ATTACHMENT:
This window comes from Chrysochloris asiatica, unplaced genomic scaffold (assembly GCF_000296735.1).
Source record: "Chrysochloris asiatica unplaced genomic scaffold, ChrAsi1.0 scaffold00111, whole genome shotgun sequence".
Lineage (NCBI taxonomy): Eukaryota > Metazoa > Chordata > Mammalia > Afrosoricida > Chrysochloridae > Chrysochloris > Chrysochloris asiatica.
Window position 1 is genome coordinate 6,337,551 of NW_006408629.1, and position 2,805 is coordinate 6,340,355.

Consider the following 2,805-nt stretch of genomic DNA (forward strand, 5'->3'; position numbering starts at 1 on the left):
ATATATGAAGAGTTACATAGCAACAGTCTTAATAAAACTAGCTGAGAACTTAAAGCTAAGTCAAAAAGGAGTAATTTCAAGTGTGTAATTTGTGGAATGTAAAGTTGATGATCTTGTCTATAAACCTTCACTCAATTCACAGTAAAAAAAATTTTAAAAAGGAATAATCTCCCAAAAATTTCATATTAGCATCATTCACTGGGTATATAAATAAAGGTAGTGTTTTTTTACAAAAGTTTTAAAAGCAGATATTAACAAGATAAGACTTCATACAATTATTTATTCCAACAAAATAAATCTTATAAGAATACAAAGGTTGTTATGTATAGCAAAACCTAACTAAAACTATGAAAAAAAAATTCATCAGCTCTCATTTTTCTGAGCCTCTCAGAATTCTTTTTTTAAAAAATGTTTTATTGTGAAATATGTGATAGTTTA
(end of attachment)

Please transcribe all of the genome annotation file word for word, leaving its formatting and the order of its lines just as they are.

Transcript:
This window comes from Chrysochloris asiatica, unplaced genomic scaffold (assembly GCF_000296735.1).
Source record: "Chrysochloris asiatica unplaced genomic scaffold, ChrAsi1.0 scaffold00111, whole genome shotgun sequence".
Lineage (NCBI taxonomy): Eukaryota > Metazoa > Chordata > Mammalia > Afrosoricida > Chrysochloridae > Chrysochloris > Chrysochloris asiatica.
Window position 1 is genome coordinate 6,337,551 of NW_006408629.1, and position 2,805 is coordinate 6,340,355.

Consider the following 2,805-nt stretch of genomic DNA (forward strand, 5'->3'; position numbering starts at 1 on the left):
ATATATGAAGAGTTACATAGCAACAGTCTTAATAAAACTAGCTGAGAACTTAAAGCTAAGTCAAAAAGGAGTAATTTCAAGTGTGTAATTTGTGGAATGTAAAGTTGATGATCTTGTCTATAAACCTTCACTCAATTCACAGTAAAAAAAATTTTAAAAAGGAATAATCTCCCAAAAATTTCATATTAGCATCATTCACTGGGTATATAAATAAAGGTAGTGTTTTTTTACAAAAGTTTTAAAAGCAGATATTAACAAGATAAGACTTCATACAATTATTTATTCCAACAAAATAAATCTTATAAGAATACAAAGGTTGTTATGTATAGCAAAACCTAACTAAAACTATGAAAAAAAAATTCATCAGCTCTCATTTTTCTGAGCCTCTCAGAATTCTTTTTTTAAAAAATGTTTTATTGTGAAATATGTGATAGTTTA